Pyongyang plans fourth of July fireworks
By Donald Kirk
WASHINGTON - American officialdom from the White House to the Pentagon is
primed for July 4 fireworks this weekend in the form of the test-firing by
North Korea of a long-range Taepodong-2 missile with a potential range as far
as Hawaii and Alaska - and even the US west coast.
No one really thinks, however, that the United States will go for the military
option and try to down the missile mid-flight, even though this would be the
first such test since North Korea
aroused cries of outrage for firing a Taepodong-2 on April 5.
Defense Secretary Robert Gates has said US forces on Hawaii are gearing up for
defense against any attack, but such talk has a rhetorical ring. The question
will be whether North Korean technicians have worked out how to fire the
missile longer than 3,200 kilometers, the distance covered by the missile of
April 5. That's still less than half the distance to Hawaii, which is 7,200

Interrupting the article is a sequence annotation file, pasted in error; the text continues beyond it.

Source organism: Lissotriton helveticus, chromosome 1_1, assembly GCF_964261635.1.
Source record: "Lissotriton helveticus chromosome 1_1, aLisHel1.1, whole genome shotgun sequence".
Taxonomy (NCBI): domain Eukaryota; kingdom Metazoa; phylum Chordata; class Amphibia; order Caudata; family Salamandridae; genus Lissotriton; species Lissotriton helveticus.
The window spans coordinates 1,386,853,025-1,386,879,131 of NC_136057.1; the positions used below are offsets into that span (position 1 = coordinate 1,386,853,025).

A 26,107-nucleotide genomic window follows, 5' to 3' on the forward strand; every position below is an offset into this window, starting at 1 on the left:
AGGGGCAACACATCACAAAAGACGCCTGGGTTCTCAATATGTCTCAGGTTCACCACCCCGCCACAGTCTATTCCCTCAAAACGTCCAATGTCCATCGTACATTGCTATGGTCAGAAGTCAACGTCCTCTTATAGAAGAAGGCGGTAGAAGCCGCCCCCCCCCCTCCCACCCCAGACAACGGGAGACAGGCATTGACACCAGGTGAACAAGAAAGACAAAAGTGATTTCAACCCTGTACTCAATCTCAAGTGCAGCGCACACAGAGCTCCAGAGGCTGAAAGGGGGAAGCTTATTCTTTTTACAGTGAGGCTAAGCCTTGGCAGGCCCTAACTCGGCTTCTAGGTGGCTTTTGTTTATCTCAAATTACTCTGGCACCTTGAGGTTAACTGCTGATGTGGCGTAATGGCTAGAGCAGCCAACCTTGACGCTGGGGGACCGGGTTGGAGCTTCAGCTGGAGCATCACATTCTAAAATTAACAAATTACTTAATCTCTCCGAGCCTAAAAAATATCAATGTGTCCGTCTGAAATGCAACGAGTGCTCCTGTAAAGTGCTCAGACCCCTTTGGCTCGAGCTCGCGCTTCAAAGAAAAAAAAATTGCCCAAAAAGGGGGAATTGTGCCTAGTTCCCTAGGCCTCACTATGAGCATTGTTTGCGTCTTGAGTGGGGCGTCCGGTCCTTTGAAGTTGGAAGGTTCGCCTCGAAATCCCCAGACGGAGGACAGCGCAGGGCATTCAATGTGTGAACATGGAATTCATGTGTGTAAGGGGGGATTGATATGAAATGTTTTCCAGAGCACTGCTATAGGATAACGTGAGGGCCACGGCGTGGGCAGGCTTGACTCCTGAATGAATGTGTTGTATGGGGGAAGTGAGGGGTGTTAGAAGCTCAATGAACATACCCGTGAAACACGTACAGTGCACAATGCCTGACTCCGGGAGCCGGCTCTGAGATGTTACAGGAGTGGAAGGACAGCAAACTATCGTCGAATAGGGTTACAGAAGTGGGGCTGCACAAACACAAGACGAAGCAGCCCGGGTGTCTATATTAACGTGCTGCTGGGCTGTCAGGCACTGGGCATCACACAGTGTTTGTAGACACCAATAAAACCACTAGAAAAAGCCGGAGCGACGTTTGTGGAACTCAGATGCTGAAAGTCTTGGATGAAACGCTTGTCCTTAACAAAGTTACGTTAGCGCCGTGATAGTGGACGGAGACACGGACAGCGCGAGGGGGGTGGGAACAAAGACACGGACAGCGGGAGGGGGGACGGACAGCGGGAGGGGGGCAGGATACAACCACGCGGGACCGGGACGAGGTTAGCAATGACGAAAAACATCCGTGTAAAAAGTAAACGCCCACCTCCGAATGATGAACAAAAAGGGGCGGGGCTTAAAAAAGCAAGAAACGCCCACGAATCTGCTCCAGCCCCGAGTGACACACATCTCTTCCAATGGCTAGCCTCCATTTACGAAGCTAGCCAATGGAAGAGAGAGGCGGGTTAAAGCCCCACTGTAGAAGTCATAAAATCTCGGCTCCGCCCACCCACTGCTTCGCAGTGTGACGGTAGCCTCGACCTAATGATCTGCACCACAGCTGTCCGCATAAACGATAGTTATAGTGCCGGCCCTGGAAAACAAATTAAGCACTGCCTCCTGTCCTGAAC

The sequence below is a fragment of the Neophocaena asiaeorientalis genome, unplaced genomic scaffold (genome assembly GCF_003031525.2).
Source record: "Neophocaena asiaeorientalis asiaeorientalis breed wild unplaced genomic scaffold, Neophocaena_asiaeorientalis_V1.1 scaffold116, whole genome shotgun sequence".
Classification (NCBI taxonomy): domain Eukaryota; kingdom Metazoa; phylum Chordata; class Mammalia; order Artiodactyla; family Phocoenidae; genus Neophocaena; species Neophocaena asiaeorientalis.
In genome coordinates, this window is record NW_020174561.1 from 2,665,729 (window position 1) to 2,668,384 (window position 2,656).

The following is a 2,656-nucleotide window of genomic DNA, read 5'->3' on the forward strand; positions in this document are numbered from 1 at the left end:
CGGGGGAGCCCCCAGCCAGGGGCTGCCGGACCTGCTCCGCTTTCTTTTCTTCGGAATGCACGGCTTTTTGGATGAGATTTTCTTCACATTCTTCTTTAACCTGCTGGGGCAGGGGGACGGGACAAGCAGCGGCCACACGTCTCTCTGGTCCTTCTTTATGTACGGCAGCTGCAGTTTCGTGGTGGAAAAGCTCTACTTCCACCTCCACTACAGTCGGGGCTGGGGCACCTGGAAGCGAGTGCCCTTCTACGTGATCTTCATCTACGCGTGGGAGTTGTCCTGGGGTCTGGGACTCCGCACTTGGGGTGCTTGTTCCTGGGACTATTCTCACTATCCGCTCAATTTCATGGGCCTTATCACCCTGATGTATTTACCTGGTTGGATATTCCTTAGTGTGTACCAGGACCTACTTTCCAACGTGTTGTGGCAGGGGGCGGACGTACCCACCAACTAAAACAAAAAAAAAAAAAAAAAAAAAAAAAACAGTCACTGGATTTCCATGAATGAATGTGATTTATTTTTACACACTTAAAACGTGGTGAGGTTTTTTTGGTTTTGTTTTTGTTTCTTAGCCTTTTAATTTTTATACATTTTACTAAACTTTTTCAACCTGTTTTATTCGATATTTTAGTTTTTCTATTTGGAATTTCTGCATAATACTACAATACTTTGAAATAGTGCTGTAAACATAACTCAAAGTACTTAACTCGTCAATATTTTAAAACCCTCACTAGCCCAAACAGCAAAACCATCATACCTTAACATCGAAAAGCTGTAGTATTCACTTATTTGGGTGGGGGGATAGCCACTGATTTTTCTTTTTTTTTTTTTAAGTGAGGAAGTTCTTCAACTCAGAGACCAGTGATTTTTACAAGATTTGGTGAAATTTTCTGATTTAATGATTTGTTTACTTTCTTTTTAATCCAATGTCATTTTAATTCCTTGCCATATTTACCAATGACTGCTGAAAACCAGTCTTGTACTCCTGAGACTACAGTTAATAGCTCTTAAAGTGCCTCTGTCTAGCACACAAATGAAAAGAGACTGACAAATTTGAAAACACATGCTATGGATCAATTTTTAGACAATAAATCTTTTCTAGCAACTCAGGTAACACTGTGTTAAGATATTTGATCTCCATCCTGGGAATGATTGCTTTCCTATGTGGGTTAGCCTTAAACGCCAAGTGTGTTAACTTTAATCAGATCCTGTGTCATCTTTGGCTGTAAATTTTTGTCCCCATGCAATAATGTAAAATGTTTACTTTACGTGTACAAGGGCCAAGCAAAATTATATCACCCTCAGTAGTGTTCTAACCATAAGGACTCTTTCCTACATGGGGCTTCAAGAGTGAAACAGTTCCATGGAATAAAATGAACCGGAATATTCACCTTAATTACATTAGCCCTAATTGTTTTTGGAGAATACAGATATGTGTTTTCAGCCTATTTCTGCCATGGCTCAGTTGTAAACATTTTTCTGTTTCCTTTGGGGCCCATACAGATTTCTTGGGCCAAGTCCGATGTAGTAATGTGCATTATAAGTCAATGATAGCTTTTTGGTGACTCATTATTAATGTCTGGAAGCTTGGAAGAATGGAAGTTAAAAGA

The fear remains, however, that the North Koreans will eventually figure out
how to fire the missile all the way to Hawaii or Alaska and possibly the US
west coast. All they have to do then is learn how to tip the missile with a
weapon of mass destruction - either nuclear, chemical or biological.
The explosive strength of North Korea's nuclear test on May 25 has been
estimated at four kilotons, or one-fifth the 20-kiloton dimensions of the
atomic bombs that fell on Hiroshima and Nagasaki in Japan in August 1945. This
is much larger than the half-kiloton scale of the first North Korean test in
October 2006. In this case, however, small is good.
"A normal first-generation test is 20-kilotons," said Mark Fitzpatrick, a
non-proliferation expert at London's International Institute for Strategic